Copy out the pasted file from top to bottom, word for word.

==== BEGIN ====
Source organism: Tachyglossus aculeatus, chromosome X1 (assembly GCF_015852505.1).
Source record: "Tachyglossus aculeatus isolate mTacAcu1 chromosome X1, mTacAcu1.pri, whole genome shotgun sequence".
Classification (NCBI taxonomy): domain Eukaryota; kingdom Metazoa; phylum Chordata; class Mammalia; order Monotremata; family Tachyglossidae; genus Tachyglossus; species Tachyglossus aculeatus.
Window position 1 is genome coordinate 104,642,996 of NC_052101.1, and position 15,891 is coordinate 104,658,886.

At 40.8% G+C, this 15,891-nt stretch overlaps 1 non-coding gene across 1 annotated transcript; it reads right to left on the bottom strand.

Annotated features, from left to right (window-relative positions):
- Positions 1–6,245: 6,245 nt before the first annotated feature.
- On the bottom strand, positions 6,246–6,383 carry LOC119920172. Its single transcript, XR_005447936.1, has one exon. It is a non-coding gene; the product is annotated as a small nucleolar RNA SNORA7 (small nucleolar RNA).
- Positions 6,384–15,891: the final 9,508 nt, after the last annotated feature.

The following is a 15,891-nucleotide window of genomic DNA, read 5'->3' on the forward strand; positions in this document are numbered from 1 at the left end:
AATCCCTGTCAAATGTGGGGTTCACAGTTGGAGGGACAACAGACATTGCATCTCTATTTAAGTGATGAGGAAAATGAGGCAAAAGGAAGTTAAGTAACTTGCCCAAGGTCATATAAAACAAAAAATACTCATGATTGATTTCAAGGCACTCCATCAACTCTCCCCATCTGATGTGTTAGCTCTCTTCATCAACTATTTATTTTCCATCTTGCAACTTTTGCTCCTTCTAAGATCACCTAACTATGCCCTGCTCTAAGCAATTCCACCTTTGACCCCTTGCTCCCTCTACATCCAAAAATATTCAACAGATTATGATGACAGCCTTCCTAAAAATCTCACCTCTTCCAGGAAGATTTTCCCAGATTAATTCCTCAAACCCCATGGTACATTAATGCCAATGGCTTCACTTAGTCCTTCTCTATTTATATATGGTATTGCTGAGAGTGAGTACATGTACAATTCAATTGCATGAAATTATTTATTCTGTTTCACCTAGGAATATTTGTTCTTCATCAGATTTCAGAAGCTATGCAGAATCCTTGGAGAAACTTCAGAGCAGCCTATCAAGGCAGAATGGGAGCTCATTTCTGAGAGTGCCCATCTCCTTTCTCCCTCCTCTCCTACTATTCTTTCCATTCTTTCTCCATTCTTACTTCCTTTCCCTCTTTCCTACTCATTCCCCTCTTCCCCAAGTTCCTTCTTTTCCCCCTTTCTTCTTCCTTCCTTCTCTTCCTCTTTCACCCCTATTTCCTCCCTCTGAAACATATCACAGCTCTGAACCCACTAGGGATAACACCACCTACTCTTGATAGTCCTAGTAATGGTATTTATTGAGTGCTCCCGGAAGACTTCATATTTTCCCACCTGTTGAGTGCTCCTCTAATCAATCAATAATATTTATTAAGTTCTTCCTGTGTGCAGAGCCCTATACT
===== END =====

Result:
Source organism: Tachyglossus aculeatus, chromosome X1 (assembly GCF_015852505.1).
Source record: "Tachyglossus aculeatus isolate mTacAcu1 chromosome X1, mTacAcu1.pri, whole genome shotgun sequence".
Classification (NCBI taxonomy): domain Eukaryota; kingdom Metazoa; phylum Chordata; class Mammalia; order Monotremata; family Tachyglossidae; genus Tachyglossus; species Tachyglossus aculeatus.
Window position 1 is genome coordinate 104,642,996 of NC_052101.1, and position 15,891 is coordinate 104,658,886.

At 40.8% G+C, this 15,891-nt stretch overlaps 1 non-coding gene across 1 annotated transcript; it reads right to left on the bottom strand.

Annotated features, from left to right (window-relative positions):
- Positions 1–6,245: 6,245 nt before the first annotated feature.
- On the bottom strand, positions 6,246–6,383 carry LOC119920172. Its single transcript, XR_005447936.1, has one exon. It is a non-coding gene; the product is annotated as a small nucleolar RNA SNORA7 (small nucleolar RNA).
- Positions 6,384–15,891: the final 9,508 nt, after the last annotated feature.

The following is a 15,891-nucleotide window of genomic DNA, read 5'->3' on the forward strand; positions in this document are numbered from 1 at the left end:
AATCCCTGTCAAATGTGGGGTTCACAGTTGGAGGGACAACAGACATTGCATCTCTATTTAAGTGATGAGGAAAATGAGGCAAAAGGAAGTTAAGTAACTTGCCCAAGGTCATATAAAACAAAAAATACTCATGATTGATTTCAAGGCACTCCATCAACTCTCCCCATCTGATGTGTTAGCTCTCTTCATCAACTATTTATTTTCCATCTTGCAACTTTTGCTCCTTCTAAGATCACCTAACTATGCCCTGCTCTAAGCAATTCCACCTTTGACCCCTTGCTCCCTCTACATCCAAAAATATTCAACAGATTATGATGACAGCCTTCCTAAAAATCTCACCTCTTCCAGGAAGATTTTCCCAGATTAATTCCTCAAACCCCATGGTACATTAATGCCAATGGCTTCACTTAGTCCTTCTCTATTTATATATGGTATTGCTGAGAGTGAGTACATGTACAATTCAATTGCATGAAATTATTTATTCTGTTTCACCTAGGAATATTTGTTCTTCATCAGATTTCAGAAGCTATGCAGAATCCTTGGAGAAACTTCAGAGCAGCCTATCAAGGCAGAATGGGAGCTCATTTCTGAGAGTGCCCATCTCCTTTCTCCCTCCTCTCCTACTATTCTTTCCATTCTTTCTCCATTCTTACTTCCTTTCCCTCTTTCCTACTCATTCCCCTCTTCCCCAAGTTCCTTCTTTTCCCCCTTTCTTCTTCCTTCCTTCTCTTCCTCTTTCACCCCTATTTCCTCCCTCTGAAACATATCACAGCTCTGAACCCACTAGGGATAACACCACCTACTCTTGATAGTCCTAGTAATGGTATTTATTGAGTGCTCCCGGAAGACTTCATATTTTCCCACCTGTTGAGTGCTCCTCTAATCAATCAATAATATTTATTAAGTTCTTCCTGTGTGCAGAGCCCTATACT